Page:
By Zach Collier
Things surrounding Goosenecks Music Festival started getting sketchy the last few weeks. After the timeframe for buying tickets at Tier 1 pricing officially closed, tickets at Tier 2 pricing never became available. Hopeful Goosenecks patrons took to the Facebook event page, asking for help.
After going completely dark for about a week on social media, Max Metcalf and Thomas Clawson, founders of Goosenecks Music Festival, posted the following statement:
Fans of Goosenecks,
We’re writing you today letting you know that Goosenecks has been canceled. We just could not sell enough tickets to make all of our payments to bands and were forced to cancel the show. You have meant so much to us. Some of you are music fans who were excited to hear a lineup of your favorite bands and artists. Many of you were outdoor enthusiasts who love exploring, adventuring, and discovering new places. Some are friends who wanted to see the show succeed. Regardless, we were all so excited for the chance to listen to amazing music near the red cliffs of Capitol Reef National Park. We want to thank you for catching the vision of something that could have been amazing. We encourage you all to “escape, explore, and discover” which has been our motto from the beginning. We hope that this summer you will find time to visit Torrey and Capitol Reef National Park. The people who live there are amazing and wanted the show to happen just like all of us. You will be receiving a refund for your ticket(s) within the next few days. In February this was all just an idea. It would have never even gotten off the ground without your help, so thank you for helping build something, even if we never get to see it finished.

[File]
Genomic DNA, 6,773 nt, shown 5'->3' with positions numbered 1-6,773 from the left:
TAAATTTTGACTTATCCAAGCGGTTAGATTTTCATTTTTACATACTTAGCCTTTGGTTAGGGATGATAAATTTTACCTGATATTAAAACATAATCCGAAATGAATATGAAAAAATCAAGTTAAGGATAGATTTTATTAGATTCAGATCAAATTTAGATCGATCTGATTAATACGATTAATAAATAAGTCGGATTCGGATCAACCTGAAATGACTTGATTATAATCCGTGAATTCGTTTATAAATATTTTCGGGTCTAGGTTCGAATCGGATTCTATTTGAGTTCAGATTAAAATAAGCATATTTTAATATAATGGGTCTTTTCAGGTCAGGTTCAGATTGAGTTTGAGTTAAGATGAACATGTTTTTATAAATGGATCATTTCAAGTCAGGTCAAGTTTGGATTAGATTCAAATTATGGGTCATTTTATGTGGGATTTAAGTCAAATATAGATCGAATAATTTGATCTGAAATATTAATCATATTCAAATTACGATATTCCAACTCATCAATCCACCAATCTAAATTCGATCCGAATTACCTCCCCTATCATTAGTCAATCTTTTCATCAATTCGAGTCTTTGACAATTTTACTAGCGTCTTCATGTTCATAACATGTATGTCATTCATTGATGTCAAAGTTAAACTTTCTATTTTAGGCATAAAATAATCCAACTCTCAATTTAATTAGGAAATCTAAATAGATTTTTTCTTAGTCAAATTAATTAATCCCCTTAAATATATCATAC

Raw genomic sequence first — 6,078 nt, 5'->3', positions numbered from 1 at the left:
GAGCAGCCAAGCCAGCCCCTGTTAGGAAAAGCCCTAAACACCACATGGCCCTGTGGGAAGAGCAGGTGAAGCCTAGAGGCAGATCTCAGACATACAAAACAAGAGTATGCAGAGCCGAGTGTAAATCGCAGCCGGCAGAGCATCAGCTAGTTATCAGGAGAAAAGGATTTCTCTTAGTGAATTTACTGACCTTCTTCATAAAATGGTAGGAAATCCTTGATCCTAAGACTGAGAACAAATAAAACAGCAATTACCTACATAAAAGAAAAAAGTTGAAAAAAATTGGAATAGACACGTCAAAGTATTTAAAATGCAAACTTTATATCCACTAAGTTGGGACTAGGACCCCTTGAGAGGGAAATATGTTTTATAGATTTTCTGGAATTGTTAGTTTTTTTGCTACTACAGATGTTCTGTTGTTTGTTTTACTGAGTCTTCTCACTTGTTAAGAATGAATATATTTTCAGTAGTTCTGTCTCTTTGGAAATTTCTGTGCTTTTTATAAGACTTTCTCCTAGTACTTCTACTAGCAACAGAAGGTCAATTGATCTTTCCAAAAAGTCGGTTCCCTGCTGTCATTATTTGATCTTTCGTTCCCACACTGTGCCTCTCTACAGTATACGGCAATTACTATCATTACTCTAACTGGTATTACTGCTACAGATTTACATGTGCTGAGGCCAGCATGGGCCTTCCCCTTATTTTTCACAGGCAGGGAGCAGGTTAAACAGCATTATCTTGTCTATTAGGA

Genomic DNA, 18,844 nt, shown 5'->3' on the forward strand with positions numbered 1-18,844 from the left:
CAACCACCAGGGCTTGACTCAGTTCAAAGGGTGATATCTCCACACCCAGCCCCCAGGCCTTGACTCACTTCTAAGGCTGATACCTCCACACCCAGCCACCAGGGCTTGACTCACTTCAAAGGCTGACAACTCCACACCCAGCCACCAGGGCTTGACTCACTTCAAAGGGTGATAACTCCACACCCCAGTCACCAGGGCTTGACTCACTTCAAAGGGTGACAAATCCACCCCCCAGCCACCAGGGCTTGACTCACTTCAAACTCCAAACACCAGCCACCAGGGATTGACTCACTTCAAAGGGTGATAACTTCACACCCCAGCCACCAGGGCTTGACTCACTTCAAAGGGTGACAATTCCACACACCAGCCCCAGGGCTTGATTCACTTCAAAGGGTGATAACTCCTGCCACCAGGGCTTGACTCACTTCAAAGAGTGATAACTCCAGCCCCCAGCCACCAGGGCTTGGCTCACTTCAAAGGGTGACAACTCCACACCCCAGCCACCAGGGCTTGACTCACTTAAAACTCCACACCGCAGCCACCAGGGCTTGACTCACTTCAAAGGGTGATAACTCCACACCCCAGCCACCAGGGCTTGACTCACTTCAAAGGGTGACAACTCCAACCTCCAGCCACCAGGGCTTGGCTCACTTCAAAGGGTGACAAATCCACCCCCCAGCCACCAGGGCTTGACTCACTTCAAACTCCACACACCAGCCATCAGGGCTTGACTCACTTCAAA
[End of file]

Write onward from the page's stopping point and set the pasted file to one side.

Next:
Max Metcalf and Thomas Clawson
Founders, Goosenecks Music Festival
This is unfortunate, to say the least. Goosenecks Music Festival was looking to be one of the biggest events of the summer: a potential rival to the local Timpanogos Music Festival and an opportunity for Provo bands to get out of the valley and play for an audience from a different part of the state. Large acts like Purity Ring, Jukebox the Ghost, The National Parks, The Aces, and Cinders were already on the bill. Despite a sleek advertising campaign, an early surge in ticket sales, and initial optimism at the success of the project, it appears the Goosenecks team must have hit some unforeseen financial roadblocks.
Despite this heartbreaking news, we would like to thank Metcalf and Clawson for taking a risk and believing in both Utah and its musicians. Entrepreneurial ventures are always fraught with danger. For every billionaire success story, you have millions of businessmen who assume a high amount of risk for very little reward. On behalf of Reach Provo, we thank you and wish you the best of luck on future ventures.